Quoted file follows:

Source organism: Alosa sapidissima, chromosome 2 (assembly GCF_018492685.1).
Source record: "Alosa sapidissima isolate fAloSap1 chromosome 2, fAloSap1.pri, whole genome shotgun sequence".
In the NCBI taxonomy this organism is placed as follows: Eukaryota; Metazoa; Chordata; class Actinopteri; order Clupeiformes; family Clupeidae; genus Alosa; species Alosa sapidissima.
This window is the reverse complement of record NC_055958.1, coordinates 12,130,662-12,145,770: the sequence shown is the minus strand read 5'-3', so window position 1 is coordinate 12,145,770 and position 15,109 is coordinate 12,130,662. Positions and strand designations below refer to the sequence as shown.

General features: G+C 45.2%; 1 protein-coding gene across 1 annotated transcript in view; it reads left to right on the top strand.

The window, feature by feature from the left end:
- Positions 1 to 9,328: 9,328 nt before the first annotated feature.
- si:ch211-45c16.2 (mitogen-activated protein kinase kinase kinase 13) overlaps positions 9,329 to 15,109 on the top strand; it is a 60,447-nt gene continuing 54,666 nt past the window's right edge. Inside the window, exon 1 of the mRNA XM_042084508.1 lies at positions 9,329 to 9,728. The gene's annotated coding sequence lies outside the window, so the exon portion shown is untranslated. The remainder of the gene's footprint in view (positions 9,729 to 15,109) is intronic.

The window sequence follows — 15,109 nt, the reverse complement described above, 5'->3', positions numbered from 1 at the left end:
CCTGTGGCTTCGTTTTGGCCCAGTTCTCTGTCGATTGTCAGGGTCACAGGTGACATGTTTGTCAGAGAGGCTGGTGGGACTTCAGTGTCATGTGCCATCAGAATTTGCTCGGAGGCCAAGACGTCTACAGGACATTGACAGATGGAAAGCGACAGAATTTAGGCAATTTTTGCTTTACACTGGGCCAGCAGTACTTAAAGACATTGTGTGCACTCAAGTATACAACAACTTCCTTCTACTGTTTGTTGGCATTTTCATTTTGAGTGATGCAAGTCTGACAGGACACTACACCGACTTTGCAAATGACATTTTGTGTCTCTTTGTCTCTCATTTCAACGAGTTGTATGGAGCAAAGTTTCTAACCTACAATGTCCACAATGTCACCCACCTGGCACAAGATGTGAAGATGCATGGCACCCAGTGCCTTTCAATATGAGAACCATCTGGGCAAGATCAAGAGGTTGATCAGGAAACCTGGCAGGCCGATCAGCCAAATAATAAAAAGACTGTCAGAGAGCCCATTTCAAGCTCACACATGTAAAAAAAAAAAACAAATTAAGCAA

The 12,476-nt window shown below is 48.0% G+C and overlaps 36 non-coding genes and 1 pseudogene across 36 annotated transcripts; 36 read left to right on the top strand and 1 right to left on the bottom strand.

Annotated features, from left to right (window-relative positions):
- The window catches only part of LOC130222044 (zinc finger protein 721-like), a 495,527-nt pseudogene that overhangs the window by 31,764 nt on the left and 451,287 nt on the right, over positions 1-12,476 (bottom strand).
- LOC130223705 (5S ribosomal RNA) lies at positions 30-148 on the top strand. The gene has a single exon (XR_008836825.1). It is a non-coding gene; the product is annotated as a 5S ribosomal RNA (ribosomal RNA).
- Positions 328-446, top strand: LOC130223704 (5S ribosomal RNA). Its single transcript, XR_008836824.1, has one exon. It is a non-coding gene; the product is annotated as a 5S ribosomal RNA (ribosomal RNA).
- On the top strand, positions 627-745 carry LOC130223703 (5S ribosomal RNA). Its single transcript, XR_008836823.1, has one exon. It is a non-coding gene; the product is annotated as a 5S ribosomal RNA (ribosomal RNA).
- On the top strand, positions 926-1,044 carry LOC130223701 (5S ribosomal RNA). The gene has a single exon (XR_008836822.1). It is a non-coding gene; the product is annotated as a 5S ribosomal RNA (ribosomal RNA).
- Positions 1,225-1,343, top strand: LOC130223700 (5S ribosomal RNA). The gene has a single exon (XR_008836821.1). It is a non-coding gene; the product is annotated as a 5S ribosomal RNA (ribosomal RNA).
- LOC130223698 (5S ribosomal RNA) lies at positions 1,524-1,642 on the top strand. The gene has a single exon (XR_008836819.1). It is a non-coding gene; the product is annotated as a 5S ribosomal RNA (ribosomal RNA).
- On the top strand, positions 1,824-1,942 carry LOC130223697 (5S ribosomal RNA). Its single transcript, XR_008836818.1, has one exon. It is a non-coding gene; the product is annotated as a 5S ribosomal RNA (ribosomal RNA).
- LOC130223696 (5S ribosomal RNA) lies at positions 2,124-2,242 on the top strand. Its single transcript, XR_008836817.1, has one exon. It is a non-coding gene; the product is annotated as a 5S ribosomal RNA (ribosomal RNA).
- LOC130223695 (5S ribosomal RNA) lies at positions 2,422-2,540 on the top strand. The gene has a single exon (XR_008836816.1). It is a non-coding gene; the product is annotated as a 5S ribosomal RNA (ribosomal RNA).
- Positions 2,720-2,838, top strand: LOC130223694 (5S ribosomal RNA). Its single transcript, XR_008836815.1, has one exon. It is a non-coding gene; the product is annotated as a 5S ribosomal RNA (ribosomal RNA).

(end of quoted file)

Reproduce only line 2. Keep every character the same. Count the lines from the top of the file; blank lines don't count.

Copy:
Source record: "Alosa sapidissima isolate fAloSap1 chromosome 2, fAloSap1.pri, whole genome shotgun sequence".